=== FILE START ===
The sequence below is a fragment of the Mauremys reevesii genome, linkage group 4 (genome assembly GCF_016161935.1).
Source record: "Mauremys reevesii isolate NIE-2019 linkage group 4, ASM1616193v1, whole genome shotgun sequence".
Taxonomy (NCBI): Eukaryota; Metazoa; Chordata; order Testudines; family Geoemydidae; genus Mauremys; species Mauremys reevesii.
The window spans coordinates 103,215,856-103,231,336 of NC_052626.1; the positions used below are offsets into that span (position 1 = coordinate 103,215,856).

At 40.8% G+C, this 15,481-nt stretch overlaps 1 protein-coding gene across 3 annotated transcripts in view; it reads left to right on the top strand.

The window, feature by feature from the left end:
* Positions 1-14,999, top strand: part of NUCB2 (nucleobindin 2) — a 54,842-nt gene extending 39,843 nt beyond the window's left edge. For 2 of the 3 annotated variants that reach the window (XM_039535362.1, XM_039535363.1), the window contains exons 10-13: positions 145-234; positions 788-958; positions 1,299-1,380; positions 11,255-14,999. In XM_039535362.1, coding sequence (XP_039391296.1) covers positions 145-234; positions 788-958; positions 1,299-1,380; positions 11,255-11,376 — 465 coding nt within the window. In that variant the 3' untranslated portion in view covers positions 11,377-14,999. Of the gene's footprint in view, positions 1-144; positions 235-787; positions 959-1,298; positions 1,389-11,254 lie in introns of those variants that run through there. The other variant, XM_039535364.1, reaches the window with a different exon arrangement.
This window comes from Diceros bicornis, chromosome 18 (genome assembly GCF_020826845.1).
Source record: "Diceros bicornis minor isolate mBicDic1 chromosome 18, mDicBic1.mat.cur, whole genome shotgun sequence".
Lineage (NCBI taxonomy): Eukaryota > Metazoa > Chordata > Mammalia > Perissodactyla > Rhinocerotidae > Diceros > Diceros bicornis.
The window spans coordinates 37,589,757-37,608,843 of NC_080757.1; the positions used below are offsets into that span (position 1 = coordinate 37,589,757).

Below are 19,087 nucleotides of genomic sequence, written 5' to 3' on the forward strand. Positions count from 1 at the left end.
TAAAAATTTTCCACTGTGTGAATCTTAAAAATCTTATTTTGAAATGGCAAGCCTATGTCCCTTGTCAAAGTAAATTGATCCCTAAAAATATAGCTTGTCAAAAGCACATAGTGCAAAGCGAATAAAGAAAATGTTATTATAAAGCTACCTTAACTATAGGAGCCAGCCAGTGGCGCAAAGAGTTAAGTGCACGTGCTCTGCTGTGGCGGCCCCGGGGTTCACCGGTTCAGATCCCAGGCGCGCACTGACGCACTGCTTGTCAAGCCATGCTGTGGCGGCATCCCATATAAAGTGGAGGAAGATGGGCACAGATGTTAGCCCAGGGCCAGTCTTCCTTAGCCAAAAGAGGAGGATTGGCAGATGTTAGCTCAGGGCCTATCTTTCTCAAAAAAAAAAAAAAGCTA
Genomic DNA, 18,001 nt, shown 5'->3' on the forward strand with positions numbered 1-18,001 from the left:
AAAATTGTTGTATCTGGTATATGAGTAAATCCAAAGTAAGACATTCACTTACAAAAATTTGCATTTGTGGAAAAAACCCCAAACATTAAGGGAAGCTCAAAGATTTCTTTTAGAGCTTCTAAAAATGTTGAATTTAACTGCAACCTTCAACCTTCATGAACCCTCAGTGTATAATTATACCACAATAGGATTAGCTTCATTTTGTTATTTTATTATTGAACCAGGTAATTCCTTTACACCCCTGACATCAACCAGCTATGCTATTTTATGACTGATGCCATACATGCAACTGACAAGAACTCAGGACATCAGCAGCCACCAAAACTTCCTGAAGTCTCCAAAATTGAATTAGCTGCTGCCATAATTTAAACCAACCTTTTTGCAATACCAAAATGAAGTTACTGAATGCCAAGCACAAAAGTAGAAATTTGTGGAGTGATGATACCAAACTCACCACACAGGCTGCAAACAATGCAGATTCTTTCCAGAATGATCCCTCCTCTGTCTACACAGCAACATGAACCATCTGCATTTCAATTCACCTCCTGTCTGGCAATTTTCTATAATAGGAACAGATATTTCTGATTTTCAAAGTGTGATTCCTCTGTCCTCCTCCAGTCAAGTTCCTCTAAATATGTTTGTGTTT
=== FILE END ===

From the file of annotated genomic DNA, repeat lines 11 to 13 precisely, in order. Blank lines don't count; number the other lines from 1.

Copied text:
The window spans coordinates 37,589,757-37,608,843 of NC_080757.1; the positions used below are offsets into that span (position 1 = coordinate 37,589,757).

Below are 19,087 nucleotides of genomic sequence, written 5' to 3' on the forward strand. Positions count from 1 at the left end.
TAAAAATTTTCCACTGTGTGAATCTTAAAAATCTTATTTTGAAATGGCAAGCCTATGTCCCTTGTCAAAGTAAATTGATCCCTAAAAATATAGCTTGTCAAAAGCACATAGTGCAAAGCGAATAAAGAAAATGTTATTATAAAGCTACCTTAACTATAGGAGCCAGCCAGTGGCGCAAAGAGTTAAGTGCACGTGCTCTGCTGTGGCGGCCCCGGGGTTCACCGGTTCAGATCCCAGGCGCGCACTGACGCACTGCTTGTCAAGCCATGCTGTGGCGGCATCCCATATAAAGTGGAGGAAGATGGGCACAGATGTTAGCCCAGGGCCAGTCTTCCTTAGCCAAAAGAGGAGGATTGGCAGATGTTAGCTCAGGGCCTATCTTTCTCAAAAAAAAAAAAAAGCTA